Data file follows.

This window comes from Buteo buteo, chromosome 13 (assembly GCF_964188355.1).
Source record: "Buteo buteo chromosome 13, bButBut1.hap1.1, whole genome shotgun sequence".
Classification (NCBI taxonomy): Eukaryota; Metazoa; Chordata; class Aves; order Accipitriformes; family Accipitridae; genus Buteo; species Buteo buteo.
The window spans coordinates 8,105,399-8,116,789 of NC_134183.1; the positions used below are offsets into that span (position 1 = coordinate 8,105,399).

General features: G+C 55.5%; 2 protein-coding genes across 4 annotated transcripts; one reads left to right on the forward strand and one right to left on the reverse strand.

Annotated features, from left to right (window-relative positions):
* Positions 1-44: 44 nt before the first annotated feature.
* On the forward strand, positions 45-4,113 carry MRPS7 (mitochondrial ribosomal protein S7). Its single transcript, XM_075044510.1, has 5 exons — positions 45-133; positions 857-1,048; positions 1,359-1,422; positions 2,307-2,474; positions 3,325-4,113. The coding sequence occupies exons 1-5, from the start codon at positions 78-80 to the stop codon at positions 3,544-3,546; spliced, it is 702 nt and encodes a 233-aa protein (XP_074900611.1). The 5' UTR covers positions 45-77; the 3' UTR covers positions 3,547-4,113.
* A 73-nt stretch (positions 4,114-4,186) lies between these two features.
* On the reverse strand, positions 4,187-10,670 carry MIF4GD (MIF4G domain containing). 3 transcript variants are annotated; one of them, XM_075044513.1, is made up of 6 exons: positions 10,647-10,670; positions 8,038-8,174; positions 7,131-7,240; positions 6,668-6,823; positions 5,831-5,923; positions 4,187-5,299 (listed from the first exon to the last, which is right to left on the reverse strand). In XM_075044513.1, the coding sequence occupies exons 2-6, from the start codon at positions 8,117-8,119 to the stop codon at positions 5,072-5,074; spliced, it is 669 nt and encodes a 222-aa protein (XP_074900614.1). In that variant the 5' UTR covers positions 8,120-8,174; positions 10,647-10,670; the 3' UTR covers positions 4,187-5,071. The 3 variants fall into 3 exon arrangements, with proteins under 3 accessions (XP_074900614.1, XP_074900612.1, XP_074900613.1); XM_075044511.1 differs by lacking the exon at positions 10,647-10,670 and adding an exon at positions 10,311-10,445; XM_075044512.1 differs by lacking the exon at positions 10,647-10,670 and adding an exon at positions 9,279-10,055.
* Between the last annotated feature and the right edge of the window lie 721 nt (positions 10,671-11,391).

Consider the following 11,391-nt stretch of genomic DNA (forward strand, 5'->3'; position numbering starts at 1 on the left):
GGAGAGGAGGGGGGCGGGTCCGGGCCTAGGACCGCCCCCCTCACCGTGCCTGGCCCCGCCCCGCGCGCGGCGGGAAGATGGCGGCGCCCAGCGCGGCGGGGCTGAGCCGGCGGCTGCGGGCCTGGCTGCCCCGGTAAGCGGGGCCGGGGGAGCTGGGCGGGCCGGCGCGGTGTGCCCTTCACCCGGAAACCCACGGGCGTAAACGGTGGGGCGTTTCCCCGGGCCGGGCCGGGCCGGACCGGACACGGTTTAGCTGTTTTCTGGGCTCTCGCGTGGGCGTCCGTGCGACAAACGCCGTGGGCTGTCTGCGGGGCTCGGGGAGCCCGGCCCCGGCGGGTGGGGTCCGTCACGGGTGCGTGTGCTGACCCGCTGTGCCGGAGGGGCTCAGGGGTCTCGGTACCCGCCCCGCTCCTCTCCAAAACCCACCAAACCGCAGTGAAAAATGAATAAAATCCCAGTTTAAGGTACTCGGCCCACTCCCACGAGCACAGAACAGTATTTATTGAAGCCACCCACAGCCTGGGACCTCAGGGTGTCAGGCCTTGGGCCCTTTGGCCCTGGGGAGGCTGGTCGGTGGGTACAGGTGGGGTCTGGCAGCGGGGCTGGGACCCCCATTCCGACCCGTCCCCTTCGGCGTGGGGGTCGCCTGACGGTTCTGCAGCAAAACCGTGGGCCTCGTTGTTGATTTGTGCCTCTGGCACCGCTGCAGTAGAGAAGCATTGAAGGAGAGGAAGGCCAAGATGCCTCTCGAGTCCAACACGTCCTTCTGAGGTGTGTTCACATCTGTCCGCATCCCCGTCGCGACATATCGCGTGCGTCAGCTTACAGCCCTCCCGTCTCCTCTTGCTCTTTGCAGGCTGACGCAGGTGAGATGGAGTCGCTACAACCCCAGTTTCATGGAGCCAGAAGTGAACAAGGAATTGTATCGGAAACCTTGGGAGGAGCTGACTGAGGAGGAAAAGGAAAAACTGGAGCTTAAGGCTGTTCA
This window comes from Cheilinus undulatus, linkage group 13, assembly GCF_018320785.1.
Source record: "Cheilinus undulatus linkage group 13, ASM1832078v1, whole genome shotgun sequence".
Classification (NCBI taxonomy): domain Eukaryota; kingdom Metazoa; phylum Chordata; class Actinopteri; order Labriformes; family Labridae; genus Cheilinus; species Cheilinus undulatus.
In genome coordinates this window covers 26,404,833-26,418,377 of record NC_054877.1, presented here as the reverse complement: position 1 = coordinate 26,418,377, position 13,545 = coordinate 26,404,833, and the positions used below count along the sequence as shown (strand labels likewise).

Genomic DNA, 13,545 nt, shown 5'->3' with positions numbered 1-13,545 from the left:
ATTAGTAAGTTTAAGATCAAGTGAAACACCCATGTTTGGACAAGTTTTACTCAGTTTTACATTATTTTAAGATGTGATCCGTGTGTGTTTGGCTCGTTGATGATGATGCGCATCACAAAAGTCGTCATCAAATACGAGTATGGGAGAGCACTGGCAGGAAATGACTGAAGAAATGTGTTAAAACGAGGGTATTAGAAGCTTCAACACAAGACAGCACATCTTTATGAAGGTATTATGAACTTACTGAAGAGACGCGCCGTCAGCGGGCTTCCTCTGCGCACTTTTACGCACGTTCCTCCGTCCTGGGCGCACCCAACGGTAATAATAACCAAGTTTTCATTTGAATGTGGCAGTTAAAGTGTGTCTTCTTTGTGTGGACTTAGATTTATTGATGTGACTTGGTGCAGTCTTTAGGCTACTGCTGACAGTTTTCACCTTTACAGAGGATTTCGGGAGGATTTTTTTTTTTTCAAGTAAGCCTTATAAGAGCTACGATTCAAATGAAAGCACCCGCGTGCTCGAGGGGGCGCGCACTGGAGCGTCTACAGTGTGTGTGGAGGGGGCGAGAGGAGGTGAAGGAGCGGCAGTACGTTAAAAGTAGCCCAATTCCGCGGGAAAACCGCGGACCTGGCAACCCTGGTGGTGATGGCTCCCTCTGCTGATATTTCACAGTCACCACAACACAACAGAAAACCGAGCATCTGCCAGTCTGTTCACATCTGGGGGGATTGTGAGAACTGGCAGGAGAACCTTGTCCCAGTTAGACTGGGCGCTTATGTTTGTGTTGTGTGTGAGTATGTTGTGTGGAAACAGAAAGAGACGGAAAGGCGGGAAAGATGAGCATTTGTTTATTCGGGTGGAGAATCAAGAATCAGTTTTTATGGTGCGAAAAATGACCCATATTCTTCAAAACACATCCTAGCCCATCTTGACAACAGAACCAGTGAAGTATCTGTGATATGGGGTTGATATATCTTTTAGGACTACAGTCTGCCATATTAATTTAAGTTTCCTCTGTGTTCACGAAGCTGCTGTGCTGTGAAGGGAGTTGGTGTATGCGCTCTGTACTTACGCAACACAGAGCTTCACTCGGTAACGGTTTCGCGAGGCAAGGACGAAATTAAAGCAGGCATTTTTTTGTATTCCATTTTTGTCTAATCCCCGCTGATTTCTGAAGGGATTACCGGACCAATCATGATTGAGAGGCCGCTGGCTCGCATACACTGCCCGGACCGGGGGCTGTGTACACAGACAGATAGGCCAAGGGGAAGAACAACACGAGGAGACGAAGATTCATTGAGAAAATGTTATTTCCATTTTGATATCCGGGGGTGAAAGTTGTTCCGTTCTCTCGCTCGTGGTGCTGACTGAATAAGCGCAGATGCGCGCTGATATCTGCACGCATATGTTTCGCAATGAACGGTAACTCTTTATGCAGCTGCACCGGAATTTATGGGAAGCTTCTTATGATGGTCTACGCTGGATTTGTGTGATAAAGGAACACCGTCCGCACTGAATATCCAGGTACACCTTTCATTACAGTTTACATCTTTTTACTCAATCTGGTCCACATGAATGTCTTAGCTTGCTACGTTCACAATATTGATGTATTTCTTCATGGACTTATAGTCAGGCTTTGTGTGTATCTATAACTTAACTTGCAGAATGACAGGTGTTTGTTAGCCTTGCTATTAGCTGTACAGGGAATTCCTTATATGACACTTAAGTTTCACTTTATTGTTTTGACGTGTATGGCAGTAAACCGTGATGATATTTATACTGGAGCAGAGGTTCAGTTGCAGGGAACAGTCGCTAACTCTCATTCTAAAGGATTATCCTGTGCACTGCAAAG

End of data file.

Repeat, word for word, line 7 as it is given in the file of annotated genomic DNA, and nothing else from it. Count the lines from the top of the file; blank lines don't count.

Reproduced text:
* Positions 1-44: 44 nt before the first annotated feature.